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The One Best Way? - Breastfeeding History, Politics, and Policy in Canada

The One Best Way?

Breastfeeding History, Politics, and Policy in Canada

Table of contents

Table of Contents for
The One Best Way? Breastfeeding History, Politics, and Policy in Canada by Tasnim Nathoo and Aleck Ostry

List of Illustrations

List of Tables

Authors’ Notes


Introduction: The One Best Way


Part 1: Transitions, 1850–1920

1. Infant Mortality, Social Reform, and Milk, 1850–1910

2. Theory and Formulas: Scientific Medicine and Breastfeeding, 1900–1920

3. Nation, Race, and Motherhood: The Political Ideology of Breastfeeding 1910–20

Part 2: Decline, 1920–60

4. Professionals and Government, 1920–30

5. Marketing Infant Feeding, 1930–940

6. Old-Fashioned, Time-Consuming, and a Little Disgusting, 1940–60

Part 3: Resurgence, 1960–2000

7. The Return to Breastfeeding, 1960–80

8. Promoting Breastfeeding, 1980–90

9. Protecting, Promoting, and Supporting? 1990–2000

Part 4: At Equilibrium: Into the Twenty-first Century

10. Continuities and Change: Breastfeeding in Canada at the Turn of the Twenty-first Century

11. Using the Past to Look Forward: Breastfeeding Policy for the Twenty-first Century

Conclusion: The Politics of “Choice”



Appendix A: Timeline of Infant Feeding in Canada

Appendix B: Infant Mortality in Canada

Appendix C: The Canadian Mother’s Book

Appendix D: Percentage of Births Occurring in Hospital, 1926–1974

Appendix E: National Surveys of Breastfeeding Practices

Appendix F: Evolution of Canadian Infant Feeding Guidelines from 1923–2004





In recent years, breastfeeding has been prominently in the public eye in relation to debates on issues ranging from parental leave policies, work-family balance, public decency, the safety of our food supply, and public health concerns such as health care costs and the obesity “epidemic.”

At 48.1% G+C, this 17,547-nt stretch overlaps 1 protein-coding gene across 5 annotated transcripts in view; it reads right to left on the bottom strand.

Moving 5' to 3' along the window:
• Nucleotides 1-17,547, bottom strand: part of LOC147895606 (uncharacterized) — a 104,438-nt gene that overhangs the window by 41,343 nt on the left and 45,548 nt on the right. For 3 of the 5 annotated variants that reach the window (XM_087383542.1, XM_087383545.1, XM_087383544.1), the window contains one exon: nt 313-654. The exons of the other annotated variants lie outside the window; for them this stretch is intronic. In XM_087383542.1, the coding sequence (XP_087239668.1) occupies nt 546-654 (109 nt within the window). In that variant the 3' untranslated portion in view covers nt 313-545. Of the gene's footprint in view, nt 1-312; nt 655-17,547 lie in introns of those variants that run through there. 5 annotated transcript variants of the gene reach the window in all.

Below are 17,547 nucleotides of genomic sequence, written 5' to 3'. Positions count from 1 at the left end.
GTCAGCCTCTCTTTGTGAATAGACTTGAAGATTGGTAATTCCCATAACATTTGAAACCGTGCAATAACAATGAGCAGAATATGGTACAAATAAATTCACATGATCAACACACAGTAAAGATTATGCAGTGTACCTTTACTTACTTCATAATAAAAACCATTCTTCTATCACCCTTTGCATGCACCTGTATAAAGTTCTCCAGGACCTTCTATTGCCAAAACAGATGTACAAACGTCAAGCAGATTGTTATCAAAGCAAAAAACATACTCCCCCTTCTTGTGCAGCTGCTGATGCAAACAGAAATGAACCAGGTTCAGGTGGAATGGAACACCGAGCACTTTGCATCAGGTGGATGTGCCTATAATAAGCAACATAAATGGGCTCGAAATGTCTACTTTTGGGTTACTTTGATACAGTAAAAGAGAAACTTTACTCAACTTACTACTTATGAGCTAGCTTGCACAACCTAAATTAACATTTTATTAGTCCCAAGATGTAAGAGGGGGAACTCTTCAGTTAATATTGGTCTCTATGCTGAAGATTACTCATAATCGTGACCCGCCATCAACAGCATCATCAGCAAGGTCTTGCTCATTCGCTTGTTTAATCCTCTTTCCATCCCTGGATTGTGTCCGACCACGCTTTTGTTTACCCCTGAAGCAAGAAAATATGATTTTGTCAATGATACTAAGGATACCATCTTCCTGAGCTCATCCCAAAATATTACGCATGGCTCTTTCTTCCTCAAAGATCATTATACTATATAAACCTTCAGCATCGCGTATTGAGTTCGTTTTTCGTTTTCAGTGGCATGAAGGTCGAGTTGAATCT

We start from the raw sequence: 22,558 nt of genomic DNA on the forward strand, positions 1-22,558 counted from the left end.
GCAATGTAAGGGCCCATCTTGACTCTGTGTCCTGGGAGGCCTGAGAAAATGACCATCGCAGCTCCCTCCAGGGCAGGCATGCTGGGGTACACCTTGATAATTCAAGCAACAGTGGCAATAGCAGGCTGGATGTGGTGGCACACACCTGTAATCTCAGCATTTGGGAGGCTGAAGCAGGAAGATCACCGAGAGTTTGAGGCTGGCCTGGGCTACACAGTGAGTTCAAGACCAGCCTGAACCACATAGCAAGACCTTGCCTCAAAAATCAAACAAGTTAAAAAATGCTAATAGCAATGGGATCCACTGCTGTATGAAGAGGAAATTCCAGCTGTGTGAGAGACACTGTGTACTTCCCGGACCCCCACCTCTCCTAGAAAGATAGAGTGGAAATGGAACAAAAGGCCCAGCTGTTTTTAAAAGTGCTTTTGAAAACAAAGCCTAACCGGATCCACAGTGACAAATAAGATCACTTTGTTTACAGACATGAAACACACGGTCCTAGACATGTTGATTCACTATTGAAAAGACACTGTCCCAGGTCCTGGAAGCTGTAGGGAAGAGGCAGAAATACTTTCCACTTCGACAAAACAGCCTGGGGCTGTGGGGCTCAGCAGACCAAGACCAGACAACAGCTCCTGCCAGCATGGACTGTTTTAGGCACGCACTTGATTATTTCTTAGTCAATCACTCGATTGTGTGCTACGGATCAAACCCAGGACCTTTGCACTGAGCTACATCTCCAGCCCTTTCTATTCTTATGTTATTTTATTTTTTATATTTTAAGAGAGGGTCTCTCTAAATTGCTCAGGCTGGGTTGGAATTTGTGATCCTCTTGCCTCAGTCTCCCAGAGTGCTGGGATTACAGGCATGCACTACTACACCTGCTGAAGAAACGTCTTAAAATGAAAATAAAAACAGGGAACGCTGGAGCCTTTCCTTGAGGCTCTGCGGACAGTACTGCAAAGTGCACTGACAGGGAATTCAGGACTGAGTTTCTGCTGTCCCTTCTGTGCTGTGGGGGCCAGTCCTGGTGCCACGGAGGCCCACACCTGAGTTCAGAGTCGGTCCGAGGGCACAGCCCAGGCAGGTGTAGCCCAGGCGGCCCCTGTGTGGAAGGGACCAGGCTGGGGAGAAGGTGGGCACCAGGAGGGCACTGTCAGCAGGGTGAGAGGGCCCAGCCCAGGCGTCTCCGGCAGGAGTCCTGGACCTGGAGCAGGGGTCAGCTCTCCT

Breastfeeding has officially been considered “the one best way” for feeding infants for the past 150 years of Canadian history. This book examines the history and evolution of breastfeeding policies and practices in Canada from the end of the nineteenth century to the turn of the twenty-first. The authors’ historical approach allows current debates to be situated within a broader social, political, cultural, and economic context.

Breastfeeding shifted from a private matter to a public concern at the end of the nineteenth century. Over the course of the next century, the “best” way to feed infants was often scientifically or politically determined, and guidelines for mothers shifted from one generation to the next. Drawing upon government reports, academic journals, archival sources, and interviews with policy-makers and breastfeeding advocates, the authors trace trends, patterns, ideologies, and policies of breastfeeding in Canada.


``The One Best Way? does an admirable job in synthesizing the many disparate works that touch on the history of breastfeeding.... [p]olicy-makers, analysts, and medical administrators, should they find their way to this book, will be interested in the historical lessons that the book has to offer. Hopefully they will pay attention to its central message of structual change as well as the need for education in all forms of infant feeding in order to give women a truly free choice.''

- Heather Stanley, H-Net Review, December 2009

``Although written for a Canadian audience, The One Best Way? has much to offer breastfeeding advocates and politicians worldwide. Consider buying a copy of this book for your deputy minister.''

- Louise Dumas, ILCA (International Lactation Consultant Association) Print and Media Reviews, March 2010

``Nathoo and Ostry trace this pendulum swing from breastfeedng to bottle feeding and back again in an illuminating study which examines the scientific background to the development of manufactured baby milks, reviews the latest evidence for breastfeeding's advantages for the baby, and teases out the implications of breastfeeding on gender equality in the workplace. Their analysis of the changing advice given to particularly useful in demonstrating how conflicting and contradictory advice could undermine the confidence of the women it was intended to support.''

- Linda Knowles, British Journal of Canadian Studies, 23.2